Organisms must constantly protect themselves from harm caused by pathogens like viruses and bacteria. The immune system delivers this protection via numerous pathways. The immune response is broken down into innate immunity, which an organism is born with, and adaptive immunity, which an organism acquires following disease exposure.
Immunity is defined as an organism’s ability to protect itself from a pathogen or toxin.
What is innate immunity?
Innate immunity, also known as genetic or natural immunity, is immunity that one is born with. This type of immunity is written in one’s genes, offering lifelong protection. The innate immune response is fast acting and non-specific, meaning it does not respond differently based on the specific virus or bacteria that it detects.
The innate immune system encompasses physical barriers and chemical and cellular defenses.
- Physical barriers protect the body from invasion. These include things like the skin and eyelashes.
- Chemical barriers are defense mechanisms that can destroy harmful agent. Examples include tears, mucous, and stomach acid.
- Cellular defenses of the innate immune response are non-specific. These cellular defenses identify pathogens and substances that are potentially dangerous and takes steps to neutralize or destroy them.
Another way to categorize the components of the innate response is by external defenses, like skin and tears, and internal defenses, like stomach acid and cellular defenses. External defenses provide the first line of defense against pathogens while internal defenses offer the second line of defense.
A comparison of innate and adaptive immunity
What is adaptive immunity?
Adaptive immunity is an organism’s acquired immunity to a specific pathogen. As such, it’s also referred to as acquired immunity. Adaptive immunity is not immediate, nor does it always last throughout an organism’s entire lifespan, although it can. The adaptive immune response is marked by clonal expansion of T and B lymphocytes, releasing many antibody copies to neutralize or destroy their target antigen.
The first time the body encounters a novel disease agent its response is known as the primary immune response. When B lymphocytes, or B cells, encounter a novel antigen, they create antibodies specific to the antigen designed to destroy or neutralize it.
Simultaneously, B cells create memory cells, which are a type of B cell that survives for decades and can detect the pathogen during subsequent exposure.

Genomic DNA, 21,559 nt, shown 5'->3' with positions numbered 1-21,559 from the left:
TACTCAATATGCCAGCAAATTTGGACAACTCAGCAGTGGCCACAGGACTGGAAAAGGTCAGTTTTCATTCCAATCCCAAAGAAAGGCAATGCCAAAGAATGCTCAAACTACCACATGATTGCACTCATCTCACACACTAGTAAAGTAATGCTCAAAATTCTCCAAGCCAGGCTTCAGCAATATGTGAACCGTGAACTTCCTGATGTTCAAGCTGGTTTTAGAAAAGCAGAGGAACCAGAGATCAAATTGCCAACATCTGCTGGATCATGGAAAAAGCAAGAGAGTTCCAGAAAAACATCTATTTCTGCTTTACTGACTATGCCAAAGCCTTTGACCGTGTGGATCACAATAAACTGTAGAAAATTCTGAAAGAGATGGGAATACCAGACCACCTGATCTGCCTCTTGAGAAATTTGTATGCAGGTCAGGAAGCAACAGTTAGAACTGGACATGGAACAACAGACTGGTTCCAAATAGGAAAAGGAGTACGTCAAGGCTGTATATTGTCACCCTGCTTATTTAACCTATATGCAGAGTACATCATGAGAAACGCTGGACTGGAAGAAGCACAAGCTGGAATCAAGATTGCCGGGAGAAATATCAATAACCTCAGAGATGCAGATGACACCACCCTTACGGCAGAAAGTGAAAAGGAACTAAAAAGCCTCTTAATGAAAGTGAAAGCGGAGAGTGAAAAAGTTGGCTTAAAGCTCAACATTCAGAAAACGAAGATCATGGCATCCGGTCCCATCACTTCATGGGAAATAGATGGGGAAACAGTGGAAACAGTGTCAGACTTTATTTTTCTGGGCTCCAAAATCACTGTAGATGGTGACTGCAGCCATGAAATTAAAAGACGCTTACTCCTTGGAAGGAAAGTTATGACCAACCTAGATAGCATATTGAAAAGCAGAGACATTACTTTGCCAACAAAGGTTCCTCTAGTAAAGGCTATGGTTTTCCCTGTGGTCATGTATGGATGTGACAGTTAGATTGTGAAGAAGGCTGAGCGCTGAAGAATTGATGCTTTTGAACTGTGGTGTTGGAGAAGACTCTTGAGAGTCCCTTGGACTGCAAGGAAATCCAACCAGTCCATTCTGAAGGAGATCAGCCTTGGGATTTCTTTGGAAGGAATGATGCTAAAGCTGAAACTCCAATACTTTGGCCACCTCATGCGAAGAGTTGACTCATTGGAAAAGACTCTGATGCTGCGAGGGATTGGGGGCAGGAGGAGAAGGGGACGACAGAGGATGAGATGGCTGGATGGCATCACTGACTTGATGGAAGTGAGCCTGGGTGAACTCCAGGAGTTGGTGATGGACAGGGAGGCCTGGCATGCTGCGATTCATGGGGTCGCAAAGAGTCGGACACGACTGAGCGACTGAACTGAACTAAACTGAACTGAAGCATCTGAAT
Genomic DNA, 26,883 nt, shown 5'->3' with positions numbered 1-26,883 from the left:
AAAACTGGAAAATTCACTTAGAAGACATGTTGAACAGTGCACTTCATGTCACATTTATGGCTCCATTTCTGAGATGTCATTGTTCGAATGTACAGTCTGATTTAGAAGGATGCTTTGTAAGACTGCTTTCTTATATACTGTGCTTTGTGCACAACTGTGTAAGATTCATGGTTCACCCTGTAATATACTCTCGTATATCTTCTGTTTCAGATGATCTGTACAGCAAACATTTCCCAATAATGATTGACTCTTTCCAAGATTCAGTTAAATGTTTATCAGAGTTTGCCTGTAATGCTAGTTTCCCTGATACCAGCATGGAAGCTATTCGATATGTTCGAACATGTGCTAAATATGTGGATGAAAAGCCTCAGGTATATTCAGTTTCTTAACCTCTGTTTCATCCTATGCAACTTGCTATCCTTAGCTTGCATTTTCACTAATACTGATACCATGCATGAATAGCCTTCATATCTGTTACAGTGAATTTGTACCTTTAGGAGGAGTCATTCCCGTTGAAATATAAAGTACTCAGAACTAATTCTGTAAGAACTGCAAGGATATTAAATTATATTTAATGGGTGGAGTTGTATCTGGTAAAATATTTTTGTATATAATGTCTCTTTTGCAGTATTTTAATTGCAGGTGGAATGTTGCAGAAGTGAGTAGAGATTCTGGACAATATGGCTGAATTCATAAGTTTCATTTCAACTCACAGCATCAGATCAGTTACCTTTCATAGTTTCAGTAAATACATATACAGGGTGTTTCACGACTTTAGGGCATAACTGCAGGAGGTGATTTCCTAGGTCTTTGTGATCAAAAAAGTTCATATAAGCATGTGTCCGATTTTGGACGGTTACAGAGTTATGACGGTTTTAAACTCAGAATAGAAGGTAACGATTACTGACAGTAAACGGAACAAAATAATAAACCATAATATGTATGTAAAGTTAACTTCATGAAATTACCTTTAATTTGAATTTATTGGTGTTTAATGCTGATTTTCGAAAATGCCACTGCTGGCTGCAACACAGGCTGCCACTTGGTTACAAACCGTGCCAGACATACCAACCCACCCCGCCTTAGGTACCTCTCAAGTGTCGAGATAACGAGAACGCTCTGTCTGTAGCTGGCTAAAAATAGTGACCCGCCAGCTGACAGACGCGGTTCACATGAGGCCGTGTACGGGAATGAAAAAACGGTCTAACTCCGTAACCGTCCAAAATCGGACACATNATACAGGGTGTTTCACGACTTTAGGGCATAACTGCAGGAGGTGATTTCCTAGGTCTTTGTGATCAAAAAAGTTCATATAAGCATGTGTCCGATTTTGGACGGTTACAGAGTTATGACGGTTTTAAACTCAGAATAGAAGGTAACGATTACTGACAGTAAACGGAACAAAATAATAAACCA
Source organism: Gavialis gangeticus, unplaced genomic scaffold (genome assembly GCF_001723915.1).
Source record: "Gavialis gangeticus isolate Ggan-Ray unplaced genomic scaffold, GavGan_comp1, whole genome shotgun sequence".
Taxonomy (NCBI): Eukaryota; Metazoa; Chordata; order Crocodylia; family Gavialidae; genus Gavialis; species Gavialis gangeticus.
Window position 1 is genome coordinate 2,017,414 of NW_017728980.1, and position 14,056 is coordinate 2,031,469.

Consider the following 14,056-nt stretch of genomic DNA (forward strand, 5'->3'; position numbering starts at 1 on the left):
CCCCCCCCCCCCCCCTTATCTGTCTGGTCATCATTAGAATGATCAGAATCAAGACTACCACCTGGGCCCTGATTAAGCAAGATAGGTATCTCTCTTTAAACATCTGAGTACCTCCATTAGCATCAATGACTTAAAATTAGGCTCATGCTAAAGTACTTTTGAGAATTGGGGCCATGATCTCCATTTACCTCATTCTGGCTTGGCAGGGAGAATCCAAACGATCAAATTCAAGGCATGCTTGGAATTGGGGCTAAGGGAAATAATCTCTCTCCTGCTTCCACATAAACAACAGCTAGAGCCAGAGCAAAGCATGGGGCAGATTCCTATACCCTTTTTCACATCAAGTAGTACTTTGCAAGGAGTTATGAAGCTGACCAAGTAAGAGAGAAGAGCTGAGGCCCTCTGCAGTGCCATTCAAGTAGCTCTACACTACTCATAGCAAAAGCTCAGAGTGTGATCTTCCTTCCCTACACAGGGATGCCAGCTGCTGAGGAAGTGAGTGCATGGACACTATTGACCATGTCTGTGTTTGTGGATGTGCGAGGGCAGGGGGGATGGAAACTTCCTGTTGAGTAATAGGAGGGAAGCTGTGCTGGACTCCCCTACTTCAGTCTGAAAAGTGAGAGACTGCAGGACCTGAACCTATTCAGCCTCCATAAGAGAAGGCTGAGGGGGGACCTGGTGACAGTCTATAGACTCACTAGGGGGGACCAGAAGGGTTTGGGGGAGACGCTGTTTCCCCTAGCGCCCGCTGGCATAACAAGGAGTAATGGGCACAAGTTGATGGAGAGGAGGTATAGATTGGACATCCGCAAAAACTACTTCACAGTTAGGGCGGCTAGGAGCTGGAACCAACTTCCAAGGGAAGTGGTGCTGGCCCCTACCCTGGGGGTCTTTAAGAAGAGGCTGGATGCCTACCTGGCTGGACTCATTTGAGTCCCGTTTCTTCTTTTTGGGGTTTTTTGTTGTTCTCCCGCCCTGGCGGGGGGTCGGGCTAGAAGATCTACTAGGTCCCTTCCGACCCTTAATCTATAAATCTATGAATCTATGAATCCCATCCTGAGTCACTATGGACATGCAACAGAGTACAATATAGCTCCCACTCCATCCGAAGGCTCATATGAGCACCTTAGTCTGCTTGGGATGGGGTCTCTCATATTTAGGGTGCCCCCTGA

It takes the body time to create antigen-specific antibodies the first time, and therefore this response takes longer than subsequent responses. If an organism encounters the same pathogen a second time, the immune system’s response will be faster and more robust than the primary immune response. This increased speed is thanks to memory cells.
The above description of adaptive immunity describes active immunity, which is the immunity that occurs following pathogen exposure. Another type of adaptive immunity is passive immunity. Passive immunity occurs when an organism receives external antibodies that protect against a disease. This protection can occur from mother to baby through the placenta or via breast milk, or by injection to defend against a specific disease.
Innate vs adaptive immunity table
The following table summarizes the primary differences between innate and adaptive immunity.
|Innate Immune Response||Adaptive Immune Response|
|Takes Effect||Immediately||Over time|
|Also Known As||Natural immunity; genetic immunity||Acquired immunity|
|Length of Efficacy||Lifelong||Short-term, long-term, lifelong|
Which cells are involved in innate and adaptive immunity?
There are many cell types involved in immunity. In the innate immune response, these include macrophages, neutrophils, eosinophils, basophils, mast cells, and dendritic cells. Cells involved in the adaptive immune response include B cells (or B lymphocytes) and a variety of T cells (or T lymphocytes), including helper T cells and suppressor T cells. Natural killer T cells and gamma-delta T cells are part of both the innate and adaptive immune response.
The role of immunological memory
Immunological memory is defined as “the ability of the immune system to respond more rapidly and effectively to a pathogen that has been encountered previously.” Memory cells are to thank for the body’s ability to recognize disease agents that the body has come into contact with previously.
It is thanks to immunological memory that we can vaccinate against infectious diseases. Once the body creates the antibodies necessary to quell a pathogen, it is able to do so more quickly when it encounters the pathogen again in the future. This is true whether you become infected with a disease or inoculated with a weakened or dead form of the disease via a vaccine.